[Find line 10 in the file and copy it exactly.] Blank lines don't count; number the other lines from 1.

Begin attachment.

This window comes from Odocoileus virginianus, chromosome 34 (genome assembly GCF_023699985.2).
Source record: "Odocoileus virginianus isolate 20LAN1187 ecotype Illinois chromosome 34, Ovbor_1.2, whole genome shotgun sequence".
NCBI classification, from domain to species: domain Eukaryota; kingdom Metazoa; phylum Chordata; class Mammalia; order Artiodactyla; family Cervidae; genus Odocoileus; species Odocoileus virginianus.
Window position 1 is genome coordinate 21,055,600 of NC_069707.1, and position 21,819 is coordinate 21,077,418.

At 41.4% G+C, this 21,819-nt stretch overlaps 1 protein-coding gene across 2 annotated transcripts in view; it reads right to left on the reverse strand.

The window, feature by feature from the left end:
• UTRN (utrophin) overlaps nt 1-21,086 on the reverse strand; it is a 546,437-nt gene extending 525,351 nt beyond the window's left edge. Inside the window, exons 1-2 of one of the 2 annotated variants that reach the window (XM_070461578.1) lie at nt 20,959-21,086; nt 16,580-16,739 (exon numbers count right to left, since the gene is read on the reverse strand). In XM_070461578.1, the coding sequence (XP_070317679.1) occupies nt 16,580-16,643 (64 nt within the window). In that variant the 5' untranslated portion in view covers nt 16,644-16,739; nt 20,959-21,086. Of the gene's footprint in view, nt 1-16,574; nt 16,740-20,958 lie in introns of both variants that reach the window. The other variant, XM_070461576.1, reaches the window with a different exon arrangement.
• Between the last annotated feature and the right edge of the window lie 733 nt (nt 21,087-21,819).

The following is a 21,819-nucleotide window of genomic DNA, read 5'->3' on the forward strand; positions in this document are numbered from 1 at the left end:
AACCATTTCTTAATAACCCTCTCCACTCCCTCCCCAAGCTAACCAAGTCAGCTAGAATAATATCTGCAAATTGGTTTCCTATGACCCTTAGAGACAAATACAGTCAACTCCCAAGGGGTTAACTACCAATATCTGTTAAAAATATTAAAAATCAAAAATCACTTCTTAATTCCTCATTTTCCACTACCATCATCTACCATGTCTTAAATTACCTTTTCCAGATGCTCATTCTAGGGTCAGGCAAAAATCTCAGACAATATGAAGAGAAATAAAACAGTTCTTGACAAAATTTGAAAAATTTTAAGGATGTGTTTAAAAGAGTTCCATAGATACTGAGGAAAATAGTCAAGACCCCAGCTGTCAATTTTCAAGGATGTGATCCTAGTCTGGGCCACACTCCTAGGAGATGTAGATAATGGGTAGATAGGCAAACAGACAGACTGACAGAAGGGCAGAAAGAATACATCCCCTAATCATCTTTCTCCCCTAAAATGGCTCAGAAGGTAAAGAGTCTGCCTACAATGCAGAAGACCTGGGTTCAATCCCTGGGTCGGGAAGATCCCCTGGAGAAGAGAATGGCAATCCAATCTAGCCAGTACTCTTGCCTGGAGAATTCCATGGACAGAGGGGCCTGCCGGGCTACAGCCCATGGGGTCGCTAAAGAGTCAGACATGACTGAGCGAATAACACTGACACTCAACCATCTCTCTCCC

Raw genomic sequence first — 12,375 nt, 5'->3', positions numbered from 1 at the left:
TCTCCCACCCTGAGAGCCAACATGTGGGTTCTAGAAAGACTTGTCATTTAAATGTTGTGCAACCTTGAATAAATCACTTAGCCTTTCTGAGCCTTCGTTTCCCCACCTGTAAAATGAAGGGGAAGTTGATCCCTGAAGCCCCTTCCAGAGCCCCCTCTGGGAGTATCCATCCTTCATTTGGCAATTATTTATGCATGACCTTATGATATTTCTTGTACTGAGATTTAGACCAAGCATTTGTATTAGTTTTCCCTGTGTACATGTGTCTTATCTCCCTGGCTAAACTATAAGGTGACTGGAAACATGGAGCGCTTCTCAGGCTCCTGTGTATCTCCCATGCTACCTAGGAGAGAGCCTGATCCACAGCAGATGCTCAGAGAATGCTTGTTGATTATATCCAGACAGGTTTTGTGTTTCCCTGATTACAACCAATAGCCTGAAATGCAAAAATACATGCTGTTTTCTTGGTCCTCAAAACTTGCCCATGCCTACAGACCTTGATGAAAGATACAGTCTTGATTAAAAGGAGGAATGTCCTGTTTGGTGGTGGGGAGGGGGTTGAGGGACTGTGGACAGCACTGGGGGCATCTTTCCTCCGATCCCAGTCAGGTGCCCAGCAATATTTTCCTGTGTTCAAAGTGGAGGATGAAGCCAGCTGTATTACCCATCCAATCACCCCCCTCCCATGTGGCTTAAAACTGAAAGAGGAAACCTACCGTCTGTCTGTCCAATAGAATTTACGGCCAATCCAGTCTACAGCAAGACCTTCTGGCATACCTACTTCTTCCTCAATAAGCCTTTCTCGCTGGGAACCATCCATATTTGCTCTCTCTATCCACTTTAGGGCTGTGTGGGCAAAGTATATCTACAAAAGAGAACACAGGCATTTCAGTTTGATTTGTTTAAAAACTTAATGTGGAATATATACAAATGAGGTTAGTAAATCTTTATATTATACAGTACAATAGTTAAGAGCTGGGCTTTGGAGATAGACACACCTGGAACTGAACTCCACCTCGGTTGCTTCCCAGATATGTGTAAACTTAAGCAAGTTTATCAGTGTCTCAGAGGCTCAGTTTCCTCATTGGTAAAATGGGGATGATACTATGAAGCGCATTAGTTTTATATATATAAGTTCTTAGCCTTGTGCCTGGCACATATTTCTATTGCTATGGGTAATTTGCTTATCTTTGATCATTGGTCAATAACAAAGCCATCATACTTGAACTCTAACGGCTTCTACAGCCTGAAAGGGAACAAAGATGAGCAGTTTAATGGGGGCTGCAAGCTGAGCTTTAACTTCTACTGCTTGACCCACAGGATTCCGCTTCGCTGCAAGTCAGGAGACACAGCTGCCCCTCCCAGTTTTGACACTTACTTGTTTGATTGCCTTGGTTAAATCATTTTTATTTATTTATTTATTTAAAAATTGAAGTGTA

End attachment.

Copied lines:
AACCATTTCTTAATAACCCTCTCCACTCCCTCCCCAAGCTAACCAAGTCAGCTAGAATAATATCTGCAAATTGGTTTCCTATGACCCTTAGAGACAAATACAGTCAACTCCCAAGGGGTTAACTACCAATATCTGTTAAAAATATTAAAAATCAAAAATCACTTCTTAATTCCTCATTTTCCACTACCATCATCTACCATGTCTTAAATTACCTTTTCCAGATGCTCATTCTAGGGTCAGGCAAAAATCTCAGACAATATGAAGAGAAATAAAACAGTTCTTGACAAAATTTGAAAAATTTTAAGGATGTGTTTAAAAGAGTTCCATAGATACTGAGGAAAATAGTCAAGACCCCAGCTGTCAATTTTCAAGGATGTGATCCTAGTCTGGGCCACACTCCTAGGAGATGTAGATAATGGGTAGATAGGCAAACAGACAGACTGACAGAAGGGCAGAAAGAATACATCCCCTAATCATCTTTCTCCCCTAAAATGGCTCAGAAGGTAAAGAGTCTGCCTACAATGCAGAAGACCTGGGTTCAATCCCTGGGTCGGGAAGATCCCCTGGAGAAGAGAATGGCAATCCAATCTAGCCAGTACTCTTGCCTGGAGAATTCCATGGACAGAGGGGCCTGCCGGGCTACAGCCCATGGGGTCGCTAAAGAGTCAGACATGACTGAGCGAATAACACTGACACTCAACCATCTCTCTCCC